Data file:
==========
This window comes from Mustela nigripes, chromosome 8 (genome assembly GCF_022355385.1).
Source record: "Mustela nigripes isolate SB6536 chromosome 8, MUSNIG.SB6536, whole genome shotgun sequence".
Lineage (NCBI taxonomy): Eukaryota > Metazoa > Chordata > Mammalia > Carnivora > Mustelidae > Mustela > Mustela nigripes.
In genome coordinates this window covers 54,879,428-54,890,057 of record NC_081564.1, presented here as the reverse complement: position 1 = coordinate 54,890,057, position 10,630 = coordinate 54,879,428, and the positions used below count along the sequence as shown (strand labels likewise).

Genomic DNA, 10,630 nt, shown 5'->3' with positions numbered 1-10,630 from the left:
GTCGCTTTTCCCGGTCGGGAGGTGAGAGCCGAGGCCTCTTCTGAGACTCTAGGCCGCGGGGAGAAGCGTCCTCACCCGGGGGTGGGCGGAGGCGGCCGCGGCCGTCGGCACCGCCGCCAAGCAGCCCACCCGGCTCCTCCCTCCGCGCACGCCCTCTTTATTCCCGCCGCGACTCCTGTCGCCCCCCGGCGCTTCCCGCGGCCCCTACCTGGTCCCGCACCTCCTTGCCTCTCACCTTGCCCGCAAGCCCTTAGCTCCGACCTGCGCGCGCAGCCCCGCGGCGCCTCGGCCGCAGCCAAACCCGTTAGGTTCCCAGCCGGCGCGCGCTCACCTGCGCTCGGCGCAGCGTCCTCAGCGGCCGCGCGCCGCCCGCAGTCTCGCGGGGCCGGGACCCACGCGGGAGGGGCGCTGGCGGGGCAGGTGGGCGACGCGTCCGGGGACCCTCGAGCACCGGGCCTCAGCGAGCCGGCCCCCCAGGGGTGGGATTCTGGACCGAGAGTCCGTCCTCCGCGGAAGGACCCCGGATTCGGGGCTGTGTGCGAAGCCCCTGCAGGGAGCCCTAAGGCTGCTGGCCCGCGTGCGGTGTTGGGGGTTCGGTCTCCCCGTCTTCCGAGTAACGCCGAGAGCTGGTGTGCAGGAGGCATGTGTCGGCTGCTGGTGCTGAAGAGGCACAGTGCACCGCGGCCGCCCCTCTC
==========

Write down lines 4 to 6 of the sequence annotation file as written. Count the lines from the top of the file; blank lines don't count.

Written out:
In genome coordinates this window covers 54,879,428-54,890,057 of record NC_081564.1, presented here as the reverse complement: position 1 = coordinate 54,890,057, position 10,630 = coordinate 54,879,428, and the positions used below count along the sequence as shown (strand labels likewise).

Genomic DNA, 10,630 nt, shown 5'->3' with positions numbered 1-10,630 from the left:
GTCGCTTTTCCCGGTCGGGAGGTGAGAGCCGAGGCCTCTTCTGAGACTCTAGGCCGCGGGGAGAAGCGTCCTCACCCGGGGGTGGGCGGAGGCGGCCGCGGCCGTCGGCACCGCCGCCAAGCAGCCCACCCGGCTCCTCCCTCCGCGCACGCCCTCTTTATTCCCGCCGCGACTCCTGTCGCCCCCCGGCGCTTCCCGCGGCCCCTACCTGGTCCCGCACCTCCTTGCCTCTCACCTTGCCCGCAAGCCCTTAGCTCCGACCTGCGCGCGCAGCCCCGCGGCGCCTCGGCCGCAGCCAAACCCGTTAGGTTCCCAGCCGGCGCGCGCTCACCTGCGCTCGGCGCAGCGTCCTCAGCGGCCGCGCGCCGCCCGCAGTCTCGCGGGGCCGGGACCCACGCGGGAGGGGCGCTGGCGGGGCAGGTGGGCGACGCGTCCGGGGACCCTCGAGCACCGGGCCTCAGCGAGCCGGCCCCCCAGGGGTGGGATTCTGGACCGAGAGTCCGTCCTCCGCGGAAGGACCCCGGATTCGGGGCTGTGTGCGAAGCCCCTGCAGGGAGCCCTAAGGCTGCTGGCCCGCGTGCGGTGTTGGGGGTTCGGTCTCCCCGTCTTCCGAGTAACGCCGAGAGCTGGTGTGCAGGAGGCATGTGTCGGCTGCTGGTGCTGAAGAGGCACAGTGCACCGCGGCCGCCCCTCTC